Average hourly earnings rose modestly in February, still at a lackluster pace (+2.0%) year-over-year. Faster wage gains are being seen for certain high-skilled positions, but there is no evidence of a broad-based acceleration in labor compensation. As slack disappears, one would expect to see faster wage growth. Productivity figures are choppy and unreliable, but the trend over the last year suggests a noticeable slowdown in output per worker. That could explain some of the lackluster pace in wages, but it’s most likely evidence of slack.

Nominal wage growth has struggled to keep pace with inflation in recent years. Most of the growth in consumer spending has come from job gains (the typical worker is running just to stay in the same place). However, the sharp drop in gasoline prices into January reduced inflation to about 0% year-over-year, boosting real earnings growth sharply. Combined with the recent strong pace of job growth, real consumer spending growth should be significantly higher in the near term. We may not see that in the February data, but is should be much more apparent in the figures for March and April.

Reasonably confident
March 2 – March 6

Fed Chair Janet Yellen signaled that officials will likely alter the forward guidance at the March 17-18 policy meeting. However, altering this guidance (the conditional commitment to keep short-term interest rates exceptionally low) is not the same as signaling that a rate hike is imminent, as Yellen made clear. She did indicate what would lead the Fed to start tightening. The Fed needs to see further improvement in the job market, it must expect even more improvement in the job market on top of that, and it has to be “reasonably confident” that inflation will move toward the 2% objective.

The Fed has relied on two extraordinary policies to provide support to the economic recovery in recent years. One is quantitative easing, the outright purchases of Treasuries and mortgage-backed securities to help push long-term interest rates lower. The other is the forward guidance. By making a conditional promise to keep short-term interest rates low for some period of time, the Fed puts downward pressure on long-term rates (long-term rates can be thought of as a series of short-term rates). The forward guidance doesn’t cost the Fed anything, making it an attractive tool to use when faced with the zero lower bound (on short-term interest rates).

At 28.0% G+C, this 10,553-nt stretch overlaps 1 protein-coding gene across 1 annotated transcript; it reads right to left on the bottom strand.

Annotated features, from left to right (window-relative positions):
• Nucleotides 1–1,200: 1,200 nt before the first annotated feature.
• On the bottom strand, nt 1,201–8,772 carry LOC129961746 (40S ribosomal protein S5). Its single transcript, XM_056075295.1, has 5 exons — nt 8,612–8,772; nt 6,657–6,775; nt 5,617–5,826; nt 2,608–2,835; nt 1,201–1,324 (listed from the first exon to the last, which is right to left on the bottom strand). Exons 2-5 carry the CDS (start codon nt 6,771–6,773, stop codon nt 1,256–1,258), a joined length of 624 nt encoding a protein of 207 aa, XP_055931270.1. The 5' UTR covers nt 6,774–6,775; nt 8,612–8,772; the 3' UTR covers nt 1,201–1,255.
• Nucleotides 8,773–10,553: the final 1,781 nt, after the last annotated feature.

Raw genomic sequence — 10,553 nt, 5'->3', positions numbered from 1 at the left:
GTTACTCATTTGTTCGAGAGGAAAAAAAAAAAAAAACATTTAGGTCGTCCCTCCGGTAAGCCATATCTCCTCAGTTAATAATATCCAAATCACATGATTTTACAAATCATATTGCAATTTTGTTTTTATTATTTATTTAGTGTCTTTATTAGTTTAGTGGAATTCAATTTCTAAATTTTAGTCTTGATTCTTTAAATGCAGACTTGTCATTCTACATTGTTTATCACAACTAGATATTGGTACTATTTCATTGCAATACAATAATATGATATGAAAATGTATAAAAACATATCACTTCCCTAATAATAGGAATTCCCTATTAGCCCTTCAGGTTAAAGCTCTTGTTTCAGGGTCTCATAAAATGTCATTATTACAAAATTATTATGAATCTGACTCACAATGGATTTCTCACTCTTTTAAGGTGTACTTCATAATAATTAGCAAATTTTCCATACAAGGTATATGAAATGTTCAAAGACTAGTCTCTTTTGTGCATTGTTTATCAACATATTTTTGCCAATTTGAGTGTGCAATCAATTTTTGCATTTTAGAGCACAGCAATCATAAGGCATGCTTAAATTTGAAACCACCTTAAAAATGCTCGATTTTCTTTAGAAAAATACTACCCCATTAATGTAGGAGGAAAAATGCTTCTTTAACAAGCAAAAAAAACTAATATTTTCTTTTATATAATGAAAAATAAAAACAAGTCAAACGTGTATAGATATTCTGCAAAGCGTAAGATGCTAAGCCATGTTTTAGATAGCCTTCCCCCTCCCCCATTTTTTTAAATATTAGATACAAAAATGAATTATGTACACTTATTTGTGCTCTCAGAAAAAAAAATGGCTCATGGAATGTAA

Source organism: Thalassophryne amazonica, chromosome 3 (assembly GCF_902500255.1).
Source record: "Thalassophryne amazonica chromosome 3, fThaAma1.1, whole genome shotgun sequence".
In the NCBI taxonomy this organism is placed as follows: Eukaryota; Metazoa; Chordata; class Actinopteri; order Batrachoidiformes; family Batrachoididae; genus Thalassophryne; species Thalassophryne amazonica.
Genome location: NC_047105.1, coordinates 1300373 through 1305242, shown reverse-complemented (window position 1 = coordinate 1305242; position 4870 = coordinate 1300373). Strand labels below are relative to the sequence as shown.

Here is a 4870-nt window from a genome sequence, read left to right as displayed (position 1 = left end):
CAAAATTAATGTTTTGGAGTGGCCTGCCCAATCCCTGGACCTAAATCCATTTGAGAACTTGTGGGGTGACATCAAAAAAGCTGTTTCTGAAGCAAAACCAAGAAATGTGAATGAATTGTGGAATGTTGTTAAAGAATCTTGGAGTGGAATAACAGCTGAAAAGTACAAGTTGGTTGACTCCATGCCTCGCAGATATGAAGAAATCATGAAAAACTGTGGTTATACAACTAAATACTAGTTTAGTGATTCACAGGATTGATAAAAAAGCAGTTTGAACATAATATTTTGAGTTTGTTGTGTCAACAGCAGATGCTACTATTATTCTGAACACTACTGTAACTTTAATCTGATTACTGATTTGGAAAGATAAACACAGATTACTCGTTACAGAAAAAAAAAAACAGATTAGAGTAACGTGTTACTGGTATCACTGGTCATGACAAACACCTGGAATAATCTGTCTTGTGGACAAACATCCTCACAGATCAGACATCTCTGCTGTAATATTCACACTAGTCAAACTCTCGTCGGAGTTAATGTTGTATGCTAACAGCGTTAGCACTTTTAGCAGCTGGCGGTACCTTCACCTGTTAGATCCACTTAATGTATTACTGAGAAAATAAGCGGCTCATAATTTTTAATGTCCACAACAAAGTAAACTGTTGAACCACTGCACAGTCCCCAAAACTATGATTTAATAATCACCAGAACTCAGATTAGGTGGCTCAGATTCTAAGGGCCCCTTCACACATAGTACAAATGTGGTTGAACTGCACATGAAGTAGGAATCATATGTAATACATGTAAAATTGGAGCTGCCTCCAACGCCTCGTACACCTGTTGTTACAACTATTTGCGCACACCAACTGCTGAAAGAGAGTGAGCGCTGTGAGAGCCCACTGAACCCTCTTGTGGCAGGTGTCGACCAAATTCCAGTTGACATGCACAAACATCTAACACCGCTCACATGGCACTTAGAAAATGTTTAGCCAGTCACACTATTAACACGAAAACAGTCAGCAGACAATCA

Initially, the forward guidance was based on a specified time period, but some Fed officials worried that that was too vague. The Fed shifted to economic thresholds. However, as the unemployment rate approached its threshold, something had to give, and the Fed went back to a time-based directive, promising to keep rates low for “a considerable time.” That language proved useful, but as the Fed began to make plans for policy normalization, it was clear that the phrase would have to change. This created a dilemma for Fed policymakers. The financial markets could misinterpret a change in the language. Minutes from the 2014 FOMC meetings reflected a lot of anxiety among Fed officials about changing the phrase. In the mid-December policy statement, the Fed replaced the “considerable time” phrase, saying that it could “be patient” in deciding when to begin raising rates. At the same time, the Fed said that the change in language did not represent any change in the policy outlook. Thus, the Fed changed the language, but kept the sentiment, seemingly having it both ways. However, market participants soon began to speculate on when the “patient” phrase would go, believing that such a change would signal a likely rate hike at the next meeting. Yellen sidestepped that trap in her monetary policy testimony to Congress. The patient language is expected to go. However, Yellen emphasized that the change would not necessarily signal that rates would be raised within a couple of meetings. It only meant that the Fed would begin to consider the possibility of rates hikes.

The Fed is still going to rely on some forward guidance. Specifically, the Fed has indicated that short-term interest rates may remain below normal “even after employment and inflation are near levels consistent with our dual mandate.”

No surprise, the job market will play a key role in when the Fed begins to tighten. We’ve seen significant progress. However, as Yellen testified, “we’re not there yet.” Job conditions will have to improve further before the Fed considers raising rates, but it also must have sufficient momentum to improve further.